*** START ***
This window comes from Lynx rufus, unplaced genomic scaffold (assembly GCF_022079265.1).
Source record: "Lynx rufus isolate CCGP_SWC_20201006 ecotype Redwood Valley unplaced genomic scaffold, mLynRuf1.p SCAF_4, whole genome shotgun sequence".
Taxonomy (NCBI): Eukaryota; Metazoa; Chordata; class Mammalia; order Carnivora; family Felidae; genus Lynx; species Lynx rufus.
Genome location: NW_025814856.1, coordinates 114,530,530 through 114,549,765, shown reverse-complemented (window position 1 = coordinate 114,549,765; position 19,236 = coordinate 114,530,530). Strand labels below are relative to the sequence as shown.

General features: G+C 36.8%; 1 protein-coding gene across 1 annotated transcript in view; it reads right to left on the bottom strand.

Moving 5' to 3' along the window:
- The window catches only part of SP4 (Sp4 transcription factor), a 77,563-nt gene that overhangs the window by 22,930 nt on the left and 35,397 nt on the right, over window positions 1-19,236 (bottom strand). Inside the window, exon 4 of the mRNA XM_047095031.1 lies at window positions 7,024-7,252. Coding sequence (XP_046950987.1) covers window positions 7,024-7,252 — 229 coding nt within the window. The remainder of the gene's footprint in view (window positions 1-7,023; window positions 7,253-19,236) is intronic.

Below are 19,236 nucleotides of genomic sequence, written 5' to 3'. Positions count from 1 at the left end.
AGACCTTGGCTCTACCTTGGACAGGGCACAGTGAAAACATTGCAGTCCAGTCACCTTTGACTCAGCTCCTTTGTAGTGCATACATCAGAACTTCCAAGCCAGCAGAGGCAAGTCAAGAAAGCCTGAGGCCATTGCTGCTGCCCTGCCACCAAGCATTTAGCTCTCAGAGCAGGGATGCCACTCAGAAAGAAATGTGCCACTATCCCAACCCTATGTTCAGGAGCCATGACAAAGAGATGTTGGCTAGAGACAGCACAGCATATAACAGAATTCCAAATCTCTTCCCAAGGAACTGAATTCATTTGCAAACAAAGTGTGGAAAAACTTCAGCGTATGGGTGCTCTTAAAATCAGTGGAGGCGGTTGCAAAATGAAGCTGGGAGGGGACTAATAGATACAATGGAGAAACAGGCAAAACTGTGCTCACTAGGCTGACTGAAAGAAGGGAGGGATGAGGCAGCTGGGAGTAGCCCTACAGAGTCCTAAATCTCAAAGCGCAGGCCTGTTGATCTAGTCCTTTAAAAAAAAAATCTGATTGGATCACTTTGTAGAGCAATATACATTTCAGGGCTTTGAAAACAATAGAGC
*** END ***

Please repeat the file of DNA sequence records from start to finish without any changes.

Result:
This window comes from Lynx rufus, unplaced genomic scaffold (assembly GCF_022079265.1).
Source record: "Lynx rufus isolate CCGP_SWC_20201006 ecotype Redwood Valley unplaced genomic scaffold, mLynRuf1.p SCAF_4, whole genome shotgun sequence".
Taxonomy (NCBI): Eukaryota; Metazoa; Chordata; class Mammalia; order Carnivora; family Felidae; genus Lynx; species Lynx rufus.
Genome location: NW_025814856.1, coordinates 114,530,530 through 114,549,765, shown reverse-complemented (window position 1 = coordinate 114,549,765; position 19,236 = coordinate 114,530,530). Strand labels below are relative to the sequence as shown.

General features: G+C 36.8%; 1 protein-coding gene across 1 annotated transcript in view; it reads right to left on the bottom strand.

Moving 5' to 3' along the window:
- The window catches only part of SP4 (Sp4 transcription factor), a 77,563-nt gene that overhangs the window by 22,930 nt on the left and 35,397 nt on the right, over window positions 1-19,236 (bottom strand). Inside the window, exon 4 of the mRNA XM_047095031.1 lies at window positions 7,024-7,252. Coding sequence (XP_046950987.1) covers window positions 7,024-7,252 — 229 coding nt within the window. The remainder of the gene's footprint in view (window positions 1-7,023; window positions 7,253-19,236) is intronic.

Below are 19,236 nucleotides of genomic sequence, written 5' to 3'. Positions count from 1 at the left end.
AGACCTTGGCTCTACCTTGGACAGGGCACAGTGAAAACATTGCAGTCCAGTCACCTTTGACTCAGCTCCTTTGTAGTGCATACATCAGAACTTCCAAGCCAGCAGAGGCAAGTCAAGAAAGCCTGAGGCCATTGCTGCTGCCCTGCCACCAAGCATTTAGCTCTCAGAGCAGGGATGCCACTCAGAAAGAAATGTGCCACTATCCCAACCCTATGTTCAGGAGCCATGACAAAGAGATGTTGGCTAGAGACAGCACAGCATATAACAGAATTCCAAATCTCTTCCCAAGGAACTGAATTCATTTGCAAACAAAGTGTGGAAAAACTTCAGCGTATGGGTGCTCTTAAAATCAGTGGAGGCGGTTGCAAAATGAAGCTGGGAGGGGACTAATAGATACAATGGAGAAACAGGCAAAACTGTGCTCACTAGGCTGACTGAAAGAAGGGAGGGATGAGGCAGCTGGGAGTAGCCCTACAGAGTCCTAAATCTCAAAGCGCAGGCCTGTTGATCTAGTCCTTTAAAAAAAAAATCTGATTGGATCACTTTGTAGAGCAATATACATTTCAGGGCTTTGAAAACAATAGAGC